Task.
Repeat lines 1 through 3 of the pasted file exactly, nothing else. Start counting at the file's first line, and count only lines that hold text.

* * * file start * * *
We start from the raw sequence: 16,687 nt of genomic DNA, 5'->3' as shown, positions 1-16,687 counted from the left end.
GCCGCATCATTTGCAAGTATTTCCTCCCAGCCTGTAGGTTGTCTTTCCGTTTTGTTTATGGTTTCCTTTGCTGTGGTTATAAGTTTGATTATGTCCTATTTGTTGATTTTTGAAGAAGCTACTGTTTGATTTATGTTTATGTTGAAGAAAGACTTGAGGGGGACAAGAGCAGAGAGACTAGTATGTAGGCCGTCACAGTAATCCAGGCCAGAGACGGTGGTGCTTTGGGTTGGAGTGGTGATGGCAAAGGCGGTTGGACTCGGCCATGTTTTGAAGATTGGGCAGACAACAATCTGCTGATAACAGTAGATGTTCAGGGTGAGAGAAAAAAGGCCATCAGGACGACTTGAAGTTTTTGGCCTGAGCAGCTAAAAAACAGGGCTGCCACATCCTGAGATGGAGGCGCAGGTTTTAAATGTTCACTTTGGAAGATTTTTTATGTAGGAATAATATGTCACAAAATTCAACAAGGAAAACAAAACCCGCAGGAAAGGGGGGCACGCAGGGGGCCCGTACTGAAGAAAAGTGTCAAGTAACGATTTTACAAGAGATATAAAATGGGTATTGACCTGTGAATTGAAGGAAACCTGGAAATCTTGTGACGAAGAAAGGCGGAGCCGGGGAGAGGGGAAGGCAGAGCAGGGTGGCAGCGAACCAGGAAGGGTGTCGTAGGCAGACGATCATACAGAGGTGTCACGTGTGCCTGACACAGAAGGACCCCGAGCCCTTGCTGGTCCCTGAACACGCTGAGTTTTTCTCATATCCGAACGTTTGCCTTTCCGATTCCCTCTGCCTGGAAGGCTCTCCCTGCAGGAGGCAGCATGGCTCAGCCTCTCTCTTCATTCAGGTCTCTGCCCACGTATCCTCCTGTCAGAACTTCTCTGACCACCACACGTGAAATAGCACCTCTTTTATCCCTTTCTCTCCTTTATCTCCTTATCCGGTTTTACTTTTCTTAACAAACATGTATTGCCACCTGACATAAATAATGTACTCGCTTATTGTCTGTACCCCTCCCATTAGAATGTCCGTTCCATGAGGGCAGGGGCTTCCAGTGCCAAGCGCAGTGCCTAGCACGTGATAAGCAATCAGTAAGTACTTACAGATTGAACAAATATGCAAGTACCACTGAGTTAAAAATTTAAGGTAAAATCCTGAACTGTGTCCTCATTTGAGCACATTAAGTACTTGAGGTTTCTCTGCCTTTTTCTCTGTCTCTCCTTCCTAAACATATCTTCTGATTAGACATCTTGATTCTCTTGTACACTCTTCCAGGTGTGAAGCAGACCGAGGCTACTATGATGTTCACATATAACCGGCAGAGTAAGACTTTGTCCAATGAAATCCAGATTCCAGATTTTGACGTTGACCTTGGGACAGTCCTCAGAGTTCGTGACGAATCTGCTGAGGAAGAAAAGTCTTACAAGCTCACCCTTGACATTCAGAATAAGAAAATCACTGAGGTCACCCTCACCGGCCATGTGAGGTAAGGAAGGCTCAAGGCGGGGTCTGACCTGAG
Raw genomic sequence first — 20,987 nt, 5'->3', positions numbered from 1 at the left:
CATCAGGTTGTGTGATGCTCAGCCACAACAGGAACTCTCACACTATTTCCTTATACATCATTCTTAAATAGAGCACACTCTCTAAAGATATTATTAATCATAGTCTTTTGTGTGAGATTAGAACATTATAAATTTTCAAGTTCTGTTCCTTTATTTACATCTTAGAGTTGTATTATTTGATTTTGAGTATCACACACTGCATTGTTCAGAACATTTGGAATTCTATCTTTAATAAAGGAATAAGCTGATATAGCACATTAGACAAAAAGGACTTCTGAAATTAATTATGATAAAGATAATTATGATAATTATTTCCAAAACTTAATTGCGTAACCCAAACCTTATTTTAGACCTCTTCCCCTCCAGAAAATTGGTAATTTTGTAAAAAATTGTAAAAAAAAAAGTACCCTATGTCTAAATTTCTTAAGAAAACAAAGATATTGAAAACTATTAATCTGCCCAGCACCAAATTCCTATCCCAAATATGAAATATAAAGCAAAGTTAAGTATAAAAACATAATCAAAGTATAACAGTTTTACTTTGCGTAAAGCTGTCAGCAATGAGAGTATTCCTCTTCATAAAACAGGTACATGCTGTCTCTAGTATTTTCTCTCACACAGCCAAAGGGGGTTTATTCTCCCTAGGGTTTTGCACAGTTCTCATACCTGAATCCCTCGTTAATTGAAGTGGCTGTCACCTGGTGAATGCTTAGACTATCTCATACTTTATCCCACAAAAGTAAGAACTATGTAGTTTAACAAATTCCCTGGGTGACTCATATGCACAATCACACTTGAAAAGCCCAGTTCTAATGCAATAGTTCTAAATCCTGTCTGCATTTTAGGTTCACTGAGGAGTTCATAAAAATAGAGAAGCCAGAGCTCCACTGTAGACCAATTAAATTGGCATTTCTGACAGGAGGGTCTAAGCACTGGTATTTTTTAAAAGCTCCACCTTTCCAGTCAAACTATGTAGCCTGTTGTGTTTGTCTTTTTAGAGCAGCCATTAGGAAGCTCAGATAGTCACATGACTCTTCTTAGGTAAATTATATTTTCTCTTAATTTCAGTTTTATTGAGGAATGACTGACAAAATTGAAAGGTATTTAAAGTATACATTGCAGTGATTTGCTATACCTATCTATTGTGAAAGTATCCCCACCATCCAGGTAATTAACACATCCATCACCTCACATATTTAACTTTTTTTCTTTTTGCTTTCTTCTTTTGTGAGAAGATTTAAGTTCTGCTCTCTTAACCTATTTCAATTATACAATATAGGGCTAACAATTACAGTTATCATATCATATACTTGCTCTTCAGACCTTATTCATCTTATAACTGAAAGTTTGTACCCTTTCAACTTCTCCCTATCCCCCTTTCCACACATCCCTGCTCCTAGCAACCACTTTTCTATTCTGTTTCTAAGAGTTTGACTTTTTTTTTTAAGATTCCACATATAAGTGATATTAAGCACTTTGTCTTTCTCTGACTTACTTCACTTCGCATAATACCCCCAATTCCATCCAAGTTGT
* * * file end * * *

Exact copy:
We start from the raw sequence: 16,687 nt of genomic DNA, 5'->3' as shown, positions 1-16,687 counted from the left end.
GCCGCATCATTTGCAAGTATTTCCTCCCAGCCTGTAGGTTGTCTTTCCGTTTTGTTTATGGTTTCCTTTGCTGTGGTTATAAGTTTGATTATGTCCTATTTGTTGATTTTTGAAGAAGCTACTGTTTGATTTATGTTTATGTTGAAGAAAGACTTGAGGGGGACAAGAGCAGAGAGACTAGTATGTAGGCCGTCACAGTAATCCAGGCCAGAGACGGTGGTGCTTTGGGTTGGAGTGGTGATGGCAAAGGCGGTTGGACTCGGCCATGTTTTGAAGATTGGGCAGACAACAATCTGCTGATAACAGTAGATGTTCAGGGTGAGAGAAAAAAGGCCATCAGGACGACTTGAAGTTTTTGGCCTGAGCAGCTAAAAAACAGGGCTGCCACATCCTGAGATGGAGGCGCAGGTTTTAAATGTTCACTTTGGAAGATTTTTTATGTAGGAATAATATGTCACAAAATTCAACAAGGAAAACAAAACCCGCAGGAAAGGGGGGCACGCAGGGGGCCCGTACTGAAGAAAAGTGTCAAGTAACGATTTTACAAGAGATATAAAATGGGTATTGACCTGTGAATTGAAGGAAACCTGGAAATCTTGTGACGAAGAAAGGCGGAGCCGGGGAGAGGGGAAGGCAGAGCAGGGTGGCAGCGAACCAGGAAGGGTGTCGTAGGCAGACGATCATACAGAGGTGTCACGTGTGCCTGACACAGAAGGACCCCGAGCCCTTGCTGGTCCCTGAACACGCTGAGTTTTTCTCATATCCGAACGTTTGCCTTTCCGATTCCCTCTGCCTGGAAGGCTCTCCCTGCAGGAGGCAGCATGGCTCAGCCTCTCTCTTCATTCAGGTCTCTGCCCACGTATCCTCCTGTCAGAACTTCTCTGACCACCACACGTGAAATAGCACCTCTTTTATCCCTTTCTCTCCTTTATCTCCTTATCCGGTTTTACTTTTCTTAACAAACATGTATTGCCACCTGACATAAATAATGTACTCGCTTATTGTCTGTACCCCTCCCATTAGAATGTCCGTTCCATGAGGGCAGGGGCTTCCAGTGCCAAGCGCAGTGCCTAGCACGTGATAAGCAATCAGTAAGTACTTACAGATTGAACAAATATGCAAGTACCACTGAGTTAAAAATTTAAGGTAAAATCCTGAACTGTGTCCTCATTTGAGCACATTAAGTACTTGAGGTTTCTCTGCCTTTTTCTCTGTCTCTCCTTCCTAAACATATCTTCTGATTAGACATCTTGATTCTCTTGTACACTCTTCCAGGTGTGAAGCAGACCGAGGCTACTATGATGTTCACATATAACCGGCAGAGTAAGACTTTGTCCAATGAAATCCAGATTCCAGATTTTGACGTTGACCTTGGGACAGTCCTCAGAGTTCGTGACGAATCTGCTGAGGAAGAAAAGTCTTACAAGCTCACCCTTGACATTCAGAATAAGAAAATCACTGAGGTCACCCTCACCGGCCATGTGAGGTAAGGAAGGCTCAAGGCGGGGTCTGACCTGAG
Raw genomic sequence first — 20,987 nt, 5'->3', positions numbered from 1 at the left: